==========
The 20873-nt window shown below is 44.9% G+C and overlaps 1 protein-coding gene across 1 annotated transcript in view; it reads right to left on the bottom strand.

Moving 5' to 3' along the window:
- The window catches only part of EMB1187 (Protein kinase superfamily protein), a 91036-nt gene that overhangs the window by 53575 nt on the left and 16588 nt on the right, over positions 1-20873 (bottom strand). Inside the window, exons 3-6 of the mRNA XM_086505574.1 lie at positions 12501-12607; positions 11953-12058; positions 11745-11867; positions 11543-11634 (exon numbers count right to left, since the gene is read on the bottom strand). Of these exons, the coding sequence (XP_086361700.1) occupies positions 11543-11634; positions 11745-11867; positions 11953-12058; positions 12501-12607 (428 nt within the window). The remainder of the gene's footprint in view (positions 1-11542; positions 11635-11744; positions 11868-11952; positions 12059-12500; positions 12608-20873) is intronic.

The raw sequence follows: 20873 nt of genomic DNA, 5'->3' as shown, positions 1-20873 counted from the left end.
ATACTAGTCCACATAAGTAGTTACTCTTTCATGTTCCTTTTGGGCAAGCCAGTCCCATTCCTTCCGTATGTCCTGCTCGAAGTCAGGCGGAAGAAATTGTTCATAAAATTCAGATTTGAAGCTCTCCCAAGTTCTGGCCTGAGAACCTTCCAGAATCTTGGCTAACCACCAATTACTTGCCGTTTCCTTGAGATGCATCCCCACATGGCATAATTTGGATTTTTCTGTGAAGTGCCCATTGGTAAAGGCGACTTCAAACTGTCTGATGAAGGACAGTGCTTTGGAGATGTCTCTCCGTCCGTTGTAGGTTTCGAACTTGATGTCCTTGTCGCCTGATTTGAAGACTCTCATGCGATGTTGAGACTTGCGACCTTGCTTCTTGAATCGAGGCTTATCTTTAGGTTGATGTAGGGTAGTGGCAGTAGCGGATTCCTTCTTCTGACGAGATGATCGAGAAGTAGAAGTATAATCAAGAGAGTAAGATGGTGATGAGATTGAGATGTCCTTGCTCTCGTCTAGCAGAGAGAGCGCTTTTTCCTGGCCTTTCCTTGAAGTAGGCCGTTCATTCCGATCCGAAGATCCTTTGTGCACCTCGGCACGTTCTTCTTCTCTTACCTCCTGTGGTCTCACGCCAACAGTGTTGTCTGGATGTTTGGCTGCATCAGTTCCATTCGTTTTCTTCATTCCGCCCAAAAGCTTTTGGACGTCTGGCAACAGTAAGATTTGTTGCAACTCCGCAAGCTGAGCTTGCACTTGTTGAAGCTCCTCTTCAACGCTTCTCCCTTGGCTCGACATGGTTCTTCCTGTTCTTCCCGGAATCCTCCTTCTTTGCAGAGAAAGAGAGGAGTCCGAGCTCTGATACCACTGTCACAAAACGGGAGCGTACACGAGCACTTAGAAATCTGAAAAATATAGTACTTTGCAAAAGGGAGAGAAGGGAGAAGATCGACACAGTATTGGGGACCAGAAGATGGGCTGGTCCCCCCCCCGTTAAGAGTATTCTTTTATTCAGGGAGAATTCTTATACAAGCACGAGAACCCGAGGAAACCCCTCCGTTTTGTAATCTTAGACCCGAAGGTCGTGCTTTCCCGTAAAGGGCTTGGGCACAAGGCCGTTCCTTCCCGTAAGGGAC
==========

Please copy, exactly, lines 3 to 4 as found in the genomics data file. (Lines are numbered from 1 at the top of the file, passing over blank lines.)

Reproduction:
- The window catches only part of EMB1187 (Protein kinase superfamily protein), a 91036-nt gene that overhangs the window by 53575 nt on the left and 16588 nt on the right, over positions 1-20873 (bottom strand). Inside the window, exons 3-6 of the mRNA XM_086505574.1 lie at positions 12501-12607; positions 11953-12058; positions 11745-11867; positions 11543-11634 (exon numbers count right to left, since the gene is read on the bottom strand). Of these exons, the coding sequence (XP_086361700.1) occupies positions 11543-11634; positions 11745-11867; positions 11953-12058; positions 12501-12607 (428 nt within the window). The remainder of the gene's footprint in view (positions 1-11542; positions 11635-11744; positions 11868-11952; positions 12059-12500; positions 12608-20873) is intronic.

The raw sequence follows: 20873 nt of genomic DNA, 5'->3' as shown, positions 1-20873 counted from the left end.